Anxiety and Communication-How to prepare for a difficult conversation- Bergen County, NJ

By: Michelle Dierna

art of communication pic

Communicating can be very difficult when you are preparing to have a difficult conversation with an individual or group of people who you know most likely will have mixed reactions and emotions regarding the subject. Most People find it easier to avoid communicating something that they think is going to be controversial or unpleasant, which results in halting the communication and letting the situation linger. It’s usually embedded in people to avoid confrontation conflict and stressful situations.

“Learning how to have difficult conversations at work or in personal relationship’s boosts one’s confidence, increases one’s self-awareness, and gives one the sense of being in control of one’s own life. What stops us from having that difficult conversation we should have?”

Fear is usually what stops a person from confronting a difficult situation.  Fear can arise when facing a difficult conversation because you may be afraid that you will hurt someone’s feelings, fear losing people you love, or fear of incurring in those we love or want to impress, “we fear the consequences of engaging in a difficult conversation”.

 Some tips on preparing for a difficult conversation:

  • Don’t delay the conversation any longer and provide reasons for why it needs to happen: Delaying conversations just makes the situation more dramatic and can even lead to failing to ever resolve the conflict. Being honest and confronting the person/ group and giving them a reason to see why you would like to discuss the issue, this will optimistically lead to a respectful conversation between both parties.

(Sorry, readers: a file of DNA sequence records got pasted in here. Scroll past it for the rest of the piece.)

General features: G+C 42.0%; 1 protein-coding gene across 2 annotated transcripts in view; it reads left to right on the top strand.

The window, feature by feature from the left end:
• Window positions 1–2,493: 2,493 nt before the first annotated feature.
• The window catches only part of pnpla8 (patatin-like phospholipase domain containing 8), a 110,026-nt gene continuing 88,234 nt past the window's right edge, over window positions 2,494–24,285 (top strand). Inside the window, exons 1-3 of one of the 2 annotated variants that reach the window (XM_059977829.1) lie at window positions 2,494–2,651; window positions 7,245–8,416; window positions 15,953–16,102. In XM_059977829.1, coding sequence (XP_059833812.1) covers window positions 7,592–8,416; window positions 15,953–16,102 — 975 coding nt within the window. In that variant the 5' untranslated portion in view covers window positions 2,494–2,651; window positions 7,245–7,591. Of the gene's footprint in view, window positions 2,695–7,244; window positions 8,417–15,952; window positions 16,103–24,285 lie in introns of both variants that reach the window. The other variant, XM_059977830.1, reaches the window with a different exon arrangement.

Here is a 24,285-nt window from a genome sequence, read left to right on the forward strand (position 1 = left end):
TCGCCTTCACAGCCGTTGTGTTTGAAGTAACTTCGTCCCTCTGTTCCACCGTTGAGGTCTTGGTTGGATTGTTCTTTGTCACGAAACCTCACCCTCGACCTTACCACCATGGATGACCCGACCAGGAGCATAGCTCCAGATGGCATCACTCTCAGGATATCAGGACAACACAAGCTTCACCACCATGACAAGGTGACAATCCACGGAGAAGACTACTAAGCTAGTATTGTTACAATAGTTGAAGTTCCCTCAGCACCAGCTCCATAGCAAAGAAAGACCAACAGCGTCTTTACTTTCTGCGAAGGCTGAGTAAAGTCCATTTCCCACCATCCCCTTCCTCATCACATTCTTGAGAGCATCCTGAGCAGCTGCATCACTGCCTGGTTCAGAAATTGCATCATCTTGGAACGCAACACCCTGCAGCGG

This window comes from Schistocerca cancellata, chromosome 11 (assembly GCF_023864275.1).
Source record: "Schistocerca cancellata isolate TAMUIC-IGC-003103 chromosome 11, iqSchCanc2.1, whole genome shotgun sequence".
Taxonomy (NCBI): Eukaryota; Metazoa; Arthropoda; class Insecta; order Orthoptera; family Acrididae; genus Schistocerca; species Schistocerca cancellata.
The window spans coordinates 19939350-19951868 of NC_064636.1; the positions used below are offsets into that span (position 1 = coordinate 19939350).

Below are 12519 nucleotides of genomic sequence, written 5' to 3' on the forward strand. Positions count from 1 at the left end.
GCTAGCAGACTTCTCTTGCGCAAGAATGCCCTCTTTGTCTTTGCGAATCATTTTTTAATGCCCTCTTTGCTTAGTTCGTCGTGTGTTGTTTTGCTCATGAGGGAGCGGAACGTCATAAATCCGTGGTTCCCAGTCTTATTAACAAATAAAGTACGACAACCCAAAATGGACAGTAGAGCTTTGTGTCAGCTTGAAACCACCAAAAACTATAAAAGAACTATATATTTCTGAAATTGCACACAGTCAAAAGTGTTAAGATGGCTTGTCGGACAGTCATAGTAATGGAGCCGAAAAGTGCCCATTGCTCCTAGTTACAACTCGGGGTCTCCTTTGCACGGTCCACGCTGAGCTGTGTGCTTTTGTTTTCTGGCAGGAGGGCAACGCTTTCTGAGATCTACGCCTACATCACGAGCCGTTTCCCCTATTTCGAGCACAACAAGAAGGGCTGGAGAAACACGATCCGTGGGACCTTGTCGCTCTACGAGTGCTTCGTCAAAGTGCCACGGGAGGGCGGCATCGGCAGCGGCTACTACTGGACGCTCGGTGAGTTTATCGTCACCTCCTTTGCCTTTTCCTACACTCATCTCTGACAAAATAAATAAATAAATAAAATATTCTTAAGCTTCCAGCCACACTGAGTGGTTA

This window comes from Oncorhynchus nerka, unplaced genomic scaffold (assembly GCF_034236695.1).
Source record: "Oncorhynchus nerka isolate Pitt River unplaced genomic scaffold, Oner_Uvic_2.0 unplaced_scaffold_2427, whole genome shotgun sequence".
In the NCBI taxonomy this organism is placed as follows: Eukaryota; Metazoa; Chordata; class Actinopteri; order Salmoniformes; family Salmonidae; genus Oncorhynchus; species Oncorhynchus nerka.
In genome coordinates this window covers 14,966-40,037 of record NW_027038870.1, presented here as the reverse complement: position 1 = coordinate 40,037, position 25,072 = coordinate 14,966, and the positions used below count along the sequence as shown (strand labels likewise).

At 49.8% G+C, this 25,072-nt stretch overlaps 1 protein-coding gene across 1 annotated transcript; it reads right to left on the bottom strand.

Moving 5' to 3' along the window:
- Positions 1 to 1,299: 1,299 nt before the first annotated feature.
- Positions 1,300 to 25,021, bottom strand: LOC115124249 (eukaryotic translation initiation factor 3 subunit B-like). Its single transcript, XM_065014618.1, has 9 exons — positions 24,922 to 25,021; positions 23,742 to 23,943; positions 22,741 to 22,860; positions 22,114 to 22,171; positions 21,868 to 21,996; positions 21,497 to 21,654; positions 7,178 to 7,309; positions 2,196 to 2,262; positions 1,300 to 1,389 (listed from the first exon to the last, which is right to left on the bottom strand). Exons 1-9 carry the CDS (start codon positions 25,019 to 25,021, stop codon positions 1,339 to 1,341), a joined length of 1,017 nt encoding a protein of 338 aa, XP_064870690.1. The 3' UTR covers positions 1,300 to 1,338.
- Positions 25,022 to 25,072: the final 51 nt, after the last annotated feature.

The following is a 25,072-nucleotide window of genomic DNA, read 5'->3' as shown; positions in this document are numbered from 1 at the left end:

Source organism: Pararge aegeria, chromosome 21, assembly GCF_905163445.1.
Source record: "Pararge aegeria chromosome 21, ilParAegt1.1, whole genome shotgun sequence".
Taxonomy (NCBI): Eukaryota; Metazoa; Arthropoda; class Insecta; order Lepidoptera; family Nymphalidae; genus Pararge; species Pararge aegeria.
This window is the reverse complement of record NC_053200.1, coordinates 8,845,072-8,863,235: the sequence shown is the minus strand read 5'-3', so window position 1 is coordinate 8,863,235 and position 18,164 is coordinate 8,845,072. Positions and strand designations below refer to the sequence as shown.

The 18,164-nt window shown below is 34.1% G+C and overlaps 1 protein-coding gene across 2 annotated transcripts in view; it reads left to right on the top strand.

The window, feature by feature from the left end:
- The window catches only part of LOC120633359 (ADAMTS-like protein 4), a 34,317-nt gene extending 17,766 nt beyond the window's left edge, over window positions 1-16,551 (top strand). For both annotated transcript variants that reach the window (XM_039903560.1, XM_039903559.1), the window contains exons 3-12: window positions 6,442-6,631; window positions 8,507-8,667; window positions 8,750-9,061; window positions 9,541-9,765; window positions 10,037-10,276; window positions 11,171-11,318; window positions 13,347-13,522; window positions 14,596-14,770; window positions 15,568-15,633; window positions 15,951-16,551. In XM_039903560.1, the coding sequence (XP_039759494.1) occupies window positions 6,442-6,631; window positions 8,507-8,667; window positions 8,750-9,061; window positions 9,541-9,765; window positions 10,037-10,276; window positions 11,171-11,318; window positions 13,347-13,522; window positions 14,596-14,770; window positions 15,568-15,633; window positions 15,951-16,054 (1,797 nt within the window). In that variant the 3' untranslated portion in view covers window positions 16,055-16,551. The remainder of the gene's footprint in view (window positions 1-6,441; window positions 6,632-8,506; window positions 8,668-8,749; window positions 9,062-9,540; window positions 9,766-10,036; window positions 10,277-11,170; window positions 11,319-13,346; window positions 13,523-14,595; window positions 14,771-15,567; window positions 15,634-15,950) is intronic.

• Stay connected when communicating and encourage Questions: Each of us communicates in different ways; staying open-minded when communicating with the person or group and encouraging questions by the other person, may help the flow of communication and help to get a better understanding of how the individual or group feels about the subject at hand. It will encourage them to share their perspective. Do not focus the whole conversation on yourself; you should be interested in the other person’s opinions too. It is healthy to express your feelings but this is about you conversing back and forth, not one way.
  • Resist making fast assumptions; Think before speaking right away: Listen to the other person and assess the situation fairly. Many people have a hard time seeing things from the other person’s point of view. Before making assumptions about the situation, listen to the individual/group and then arrive at a conclusion because it could be that the situations that lead to the conversation was just a misunderstanding. Hopefully this will result in figuring out a solution to the situation/conversation or coming to a mutual agreement about what the future holds after the discussion.
  • Don’t Rehearse: Be genuine; if you are not you should not expect a sincere response. If you want to confront a situation that is bothering you, explain exactly how you feel honestly without sounding like your reading off a projector screen. Correct communication is the key to opening up new ways of approaching tough topics.

 If you are struggling with communication issues, problems confronting a difficult situation that may concern you or anxiety, feel free to contact our Bergen County, New Jersey or Manhattan offices of psychologists, psychiatrists, and psychotherapists for an evaluation.

Arista Counseling and Psychiatric Services (201) 368-3700 or (212) 722-1920

More detailed information can be found at http://www.acenterfortherapy.com

 

Sources:

1.”Tips on Having Difficult Conversations.” Harvard Business Review. N.p., n.d. Web. 28 May 2014. hbr.org/web/management-tip/tips-on-having-difficult-conversations

2. Aldo.Civico.Ph.D.“How to have difficult conversations”.psychologytoday/blog/turning-point/201405/how-have-difficult-conversations

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